gtk_init(&argc, &argv); 
  
    window = gtk_window_new(GTK_WINDOW_TOPLEVEL); 
    gtk_window_set_type_hint (GTK_WINDOW(window),
                              GDK_WINDOW_TYPE_HINT_POPUP_MENU);
    gtk_widget_set_size_request(window, 250, 220);
    gtk_window_set_resizable (GTK_WINDOW(window), TRUE);
    gtk_window_set_keep_above (GTK_WINDOW (window), TRUE);
    gtk_window_stick (GTK_WINDOW (window));
    gtk_window_set_decorated (GTK_WINDOW(window), FALSE);
    gtk_window_set_skip_taskbar_hint (GTK_WINDOW (window), TRUE);

    gtk_widget_set_events (window, GDK_FOCUS_CHANGE_MASK);

    g_signal_connect(window, "destroy", 
                     G_CALLBACK(destroy), NULL);
    g_signal_connect (G_OBJECT (GTK_WINDOW (window)),
                    "focus-out-event",
                    G_CALLBACK (destroy),
                    NULL);
    gtk_window_present (GTK_WINDOW(window));
    gtk_container_set_border_width(GTK_CONTAINER(window), 20); 
  

    dummy_png_top_left   =  gtk_image_new_from_file (DUMMY_PNG);
    dummy_png_top_center =  gtk_image_new_from_file (DUMMY_PNG);
    dummy_png_top_right  =  gtk_image_new_from_file (DUMMY_PNG);

    dummy_box_top = gtk_box_new (GTK_ORIENTATION_HORIZONTAL, 0);
    gtk_box_set_homogeneous (GTK_BOX (dummy_box_top), TRUE);
    gtk_box_pack_start (GTK_BOX(dummy_box_top), dummy_png_top_left, TRUE, FALSE, 0);
    gtk_box_pack_start (GTK_BOX(dummy_box_top), dummy_png_top_center, TRUE, FALSE, 0);
    gtk_box_pack_start (GTK_BOX(dummy_box_top), dummy_png_top_right, TRUE, FALSE, 0);

    box = gtk_box_new (GTK_ORIENTATION_VERTICAL, 2);
    gtk_box_set_homogeneous (GTK_BOX (box), TRUE);

    gtk_widget_show(dummy_png_top_left);
    gtk_widget_show(dummy_png_top_center);
    gtk_widget_show(dummy_png_top_right);

    label = gtk_label_new ("Standalone GtkPopover");
    button = gtk_button_new_with_label("OK");
    gtk_box_pack_start (GTK_BOX(box), dummy_box_top, TRUE, TRUE, 0);
    gtk_box_pack_start (GTK_BOX(box), label, TRUE, FALSE, 10);
    gtk_box_pack_start (GTK_BOX(box), button, TRUE, FALSE, 10);

    /* here we use the dummy widget to position the popover arrows */
    popover = gtk_popover_new(dummy_png_top_center);

    gtk_container_add(GTK_CONTAINER(window), popover); 
    gtk_container_add(GTK_CONTAINER(popover), box);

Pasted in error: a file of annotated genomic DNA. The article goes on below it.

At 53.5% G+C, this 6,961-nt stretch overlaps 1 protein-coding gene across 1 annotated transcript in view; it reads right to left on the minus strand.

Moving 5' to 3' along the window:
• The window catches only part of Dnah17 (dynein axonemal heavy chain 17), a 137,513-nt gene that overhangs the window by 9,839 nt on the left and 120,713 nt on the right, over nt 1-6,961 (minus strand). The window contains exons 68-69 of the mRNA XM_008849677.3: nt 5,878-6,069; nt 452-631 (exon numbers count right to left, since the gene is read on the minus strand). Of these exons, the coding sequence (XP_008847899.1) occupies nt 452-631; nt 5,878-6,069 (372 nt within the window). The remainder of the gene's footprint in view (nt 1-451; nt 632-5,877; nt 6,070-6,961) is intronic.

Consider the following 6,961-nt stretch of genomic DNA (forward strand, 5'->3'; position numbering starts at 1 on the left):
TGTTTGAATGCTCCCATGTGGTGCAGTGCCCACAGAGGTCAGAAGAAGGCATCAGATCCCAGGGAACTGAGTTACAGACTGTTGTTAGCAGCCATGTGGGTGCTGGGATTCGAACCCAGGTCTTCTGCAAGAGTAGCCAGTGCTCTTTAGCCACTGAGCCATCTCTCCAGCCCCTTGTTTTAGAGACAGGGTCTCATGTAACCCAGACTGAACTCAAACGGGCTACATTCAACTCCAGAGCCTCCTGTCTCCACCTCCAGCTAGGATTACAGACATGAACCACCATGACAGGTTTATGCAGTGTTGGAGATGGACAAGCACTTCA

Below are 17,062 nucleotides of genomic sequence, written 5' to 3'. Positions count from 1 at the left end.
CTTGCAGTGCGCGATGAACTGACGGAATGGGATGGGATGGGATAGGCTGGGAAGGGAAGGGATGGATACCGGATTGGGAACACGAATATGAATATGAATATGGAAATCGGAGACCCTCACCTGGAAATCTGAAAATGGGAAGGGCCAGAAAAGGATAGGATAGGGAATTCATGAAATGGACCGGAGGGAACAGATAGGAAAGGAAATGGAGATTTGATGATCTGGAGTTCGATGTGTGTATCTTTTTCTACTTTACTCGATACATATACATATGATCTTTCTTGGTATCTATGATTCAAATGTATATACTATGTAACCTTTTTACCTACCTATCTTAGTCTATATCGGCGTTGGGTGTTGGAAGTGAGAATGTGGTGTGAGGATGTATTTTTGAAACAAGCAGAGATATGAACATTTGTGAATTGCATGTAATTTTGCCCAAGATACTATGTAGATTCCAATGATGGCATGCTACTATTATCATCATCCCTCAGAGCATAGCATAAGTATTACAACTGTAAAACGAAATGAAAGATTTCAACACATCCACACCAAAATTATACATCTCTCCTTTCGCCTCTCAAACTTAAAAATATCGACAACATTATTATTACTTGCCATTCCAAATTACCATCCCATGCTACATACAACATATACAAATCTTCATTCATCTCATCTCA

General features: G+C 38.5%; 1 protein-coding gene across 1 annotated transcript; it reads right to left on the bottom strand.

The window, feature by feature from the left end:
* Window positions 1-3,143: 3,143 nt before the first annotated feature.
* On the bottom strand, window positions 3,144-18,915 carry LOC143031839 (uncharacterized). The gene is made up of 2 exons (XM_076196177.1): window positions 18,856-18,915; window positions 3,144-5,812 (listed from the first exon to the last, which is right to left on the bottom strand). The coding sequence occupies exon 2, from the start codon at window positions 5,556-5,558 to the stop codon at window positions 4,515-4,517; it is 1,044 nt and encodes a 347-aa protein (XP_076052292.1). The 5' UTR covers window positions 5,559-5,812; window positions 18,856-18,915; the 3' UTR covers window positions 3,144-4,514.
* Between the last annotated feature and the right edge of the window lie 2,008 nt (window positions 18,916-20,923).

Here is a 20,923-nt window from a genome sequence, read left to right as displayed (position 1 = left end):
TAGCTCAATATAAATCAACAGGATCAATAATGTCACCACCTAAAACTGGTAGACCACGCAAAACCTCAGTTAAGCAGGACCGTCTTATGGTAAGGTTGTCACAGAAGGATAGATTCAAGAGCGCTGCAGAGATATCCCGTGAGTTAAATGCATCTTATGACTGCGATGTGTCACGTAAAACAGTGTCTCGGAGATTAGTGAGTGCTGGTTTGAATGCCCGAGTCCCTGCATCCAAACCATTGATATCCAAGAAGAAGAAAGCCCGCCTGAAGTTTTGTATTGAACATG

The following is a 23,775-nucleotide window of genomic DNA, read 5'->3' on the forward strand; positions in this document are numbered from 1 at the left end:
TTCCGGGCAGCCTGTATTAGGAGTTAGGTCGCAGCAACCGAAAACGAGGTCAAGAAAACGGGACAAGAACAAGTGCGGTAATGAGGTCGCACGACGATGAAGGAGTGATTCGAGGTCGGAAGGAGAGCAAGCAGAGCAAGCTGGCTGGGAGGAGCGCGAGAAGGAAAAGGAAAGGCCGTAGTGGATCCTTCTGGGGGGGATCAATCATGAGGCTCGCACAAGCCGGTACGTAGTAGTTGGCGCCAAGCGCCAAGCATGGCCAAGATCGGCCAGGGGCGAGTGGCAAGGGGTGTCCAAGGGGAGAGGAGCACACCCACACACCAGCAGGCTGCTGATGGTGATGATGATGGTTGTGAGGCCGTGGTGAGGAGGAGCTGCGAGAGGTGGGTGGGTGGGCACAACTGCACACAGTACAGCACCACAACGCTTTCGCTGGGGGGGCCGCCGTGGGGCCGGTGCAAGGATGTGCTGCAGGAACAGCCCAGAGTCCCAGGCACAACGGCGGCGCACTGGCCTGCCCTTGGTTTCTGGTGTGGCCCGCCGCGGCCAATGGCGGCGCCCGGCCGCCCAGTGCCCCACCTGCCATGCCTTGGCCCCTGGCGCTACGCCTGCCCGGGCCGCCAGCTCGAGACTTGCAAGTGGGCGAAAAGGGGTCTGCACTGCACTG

gtk_popover_set_modal(GTK_POPOVER(popover), FALSE);

    g_signal_connect(G_OBJECT(button),
                     "clicked",
                     G_CALLBACK(destroy),
                     window);
    gtk_widget_show_all(window);

    /* need this to focus a window */
    gtk_window_present_with_time(GTK_WINDOW(window),GDK_CURRENT_TIME);
    gtk_window_activate_focus (GTK_WINDOW (window));
    gtk_widget_grab_focus(GTK_WIDGET(window));
    gtk_main(); 
  
    return 0; 
} 

So far the PR has gotten mixed responses. Some of us here really disliked the "spreading" of the dialog buttons; turns out @raveit65 likes the spreading and says no to the lack of spreading I (unintentionally) whipped up. I wrote back a response which details the advantages and disadvantages of both methods, and strongly urged @raveit65 to not include the expanding buttons.

We'll have to see what happens. Personally I don't care about the buttons, but enabling the expanded buttons also means using a deprecated function in GTK+ 3. As far as I can tell, there's no way around the use of the deprecated feature -- @raveit65 claims applying a style class would do the trick, but the result still doesn't look right.

I defended our position by showing that in MATE, the old-style button layout is more common than the new-style layout. I hope we can come to an agreement on this issue.

Spread buttons require a deprecated function!? I thought this was a new GTK misfeature. How is it deprecated?

Good question, but it requires a little background.

When a feature is "deprecated" in GTK, that only means that the feature is deprecated for use by applications; the feature may be used within the GTK library itself for as long as the feature exists. Heck, the use of the feature in the GTK does not even throw up a warning under most circumstances.